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VIC Parents' Wills and Inheritance - What to Do About Unfair Distribution?

Discussion in 'Wills and Estate Planning Law Forum' started by Anne Nichols, 20 January 2016.

  1. Anne Nichols

    Anne Nichols Member

    21 August 2014
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    When our parents passed away within a year of each other, each of their Wills stipulated that their 6 children were to inherit exactly equal shares of the Estate. This occurred with property and financial assets, but 'goods and chattels' were a different story.

    As many of us wanted the same items as inheritance, a consensus was reached that there was to be a raffle some months down the track, when we could all meet and divide things fairly. Items of roughly equal value were to be grouped in 6 - one for each sibling - and we would raffle one group at a time, and each choose one item as our name came up. Two of the siblings (one was the Executor of will) were responsible for grouping our parents valuables and personal belongings (including jewelry, an antique piano, antique maps, antique furniture and decorative items, books, sentimental items etc).

    None of what was 'agreed upon' occurred, however, as the two siblings in question (with the permission of a third) decided to divide everything up when they were alone without telling anyone else! As you might have guessed, the 'prize' items were allocated to them and in some cases, their children.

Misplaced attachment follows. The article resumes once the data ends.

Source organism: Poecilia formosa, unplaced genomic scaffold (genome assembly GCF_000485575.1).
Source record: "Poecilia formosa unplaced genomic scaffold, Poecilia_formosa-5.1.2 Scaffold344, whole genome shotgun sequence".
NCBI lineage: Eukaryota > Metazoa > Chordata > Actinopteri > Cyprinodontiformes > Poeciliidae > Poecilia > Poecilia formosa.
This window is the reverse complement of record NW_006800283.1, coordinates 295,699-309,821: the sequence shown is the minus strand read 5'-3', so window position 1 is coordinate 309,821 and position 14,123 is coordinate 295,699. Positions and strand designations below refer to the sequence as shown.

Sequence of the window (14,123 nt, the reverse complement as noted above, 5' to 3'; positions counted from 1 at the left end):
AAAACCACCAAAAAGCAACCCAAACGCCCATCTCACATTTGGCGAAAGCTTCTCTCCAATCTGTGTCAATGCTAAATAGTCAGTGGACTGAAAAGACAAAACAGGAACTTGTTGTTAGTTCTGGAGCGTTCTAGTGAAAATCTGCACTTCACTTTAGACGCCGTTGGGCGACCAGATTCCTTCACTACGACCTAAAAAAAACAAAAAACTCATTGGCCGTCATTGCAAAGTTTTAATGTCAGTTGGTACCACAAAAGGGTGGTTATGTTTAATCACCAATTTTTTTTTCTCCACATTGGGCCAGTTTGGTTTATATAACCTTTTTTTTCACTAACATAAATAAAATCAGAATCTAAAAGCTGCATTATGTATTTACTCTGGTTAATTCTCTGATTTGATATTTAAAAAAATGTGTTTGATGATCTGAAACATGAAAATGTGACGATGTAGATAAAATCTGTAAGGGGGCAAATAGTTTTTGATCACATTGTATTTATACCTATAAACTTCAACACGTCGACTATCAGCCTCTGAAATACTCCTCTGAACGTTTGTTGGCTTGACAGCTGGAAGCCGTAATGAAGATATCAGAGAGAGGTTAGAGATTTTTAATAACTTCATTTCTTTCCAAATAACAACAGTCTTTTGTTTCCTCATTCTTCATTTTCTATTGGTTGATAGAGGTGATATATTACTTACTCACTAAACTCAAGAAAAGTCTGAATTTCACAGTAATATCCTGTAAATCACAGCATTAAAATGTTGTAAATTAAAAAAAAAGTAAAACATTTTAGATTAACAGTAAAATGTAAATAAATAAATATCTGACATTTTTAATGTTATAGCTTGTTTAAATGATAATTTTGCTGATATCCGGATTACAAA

I did not even know anything had been distributed until two months later when it was revealed that the three siblings had already taken their 'fairly won' items to their homes, intending to notify us only after they had finished moving them. Probate had not even been applied for. The least valuable items went to the remaining three siblings including the items no-one else wanted. Many of the items left were fit for either disposal or donation to a charity. They, on the other hand, took the bulk of gold and diamond jewelry, antiques and valuable furniture. There was not a single item that was not valuable.

    When I sought legal advice, the customary letters were exchanged with them claiming that we other three siblings had 'agreed to their dividing and deciding' who got what. It became clear that the cost of taking them to court would cost more than the items were worth and so we dropped the matter.

    Can anyone suggest if there was an easier way around this, for justice to be done and for our parents' wishes to be respected?
  2. JS79

    JS79 Well-Known Member

    2 October 2015
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    As a beneficiary you have a right to contest the rule. You also have a right to take action against an executor who is not performing his/her duties legally as per the will as the executor of the estate.

    Please contact a local wills and probate lawyer to see if it would be worth contesting. See Get Connected with the Right Lawyer for You to find a local lawyer who can help you.
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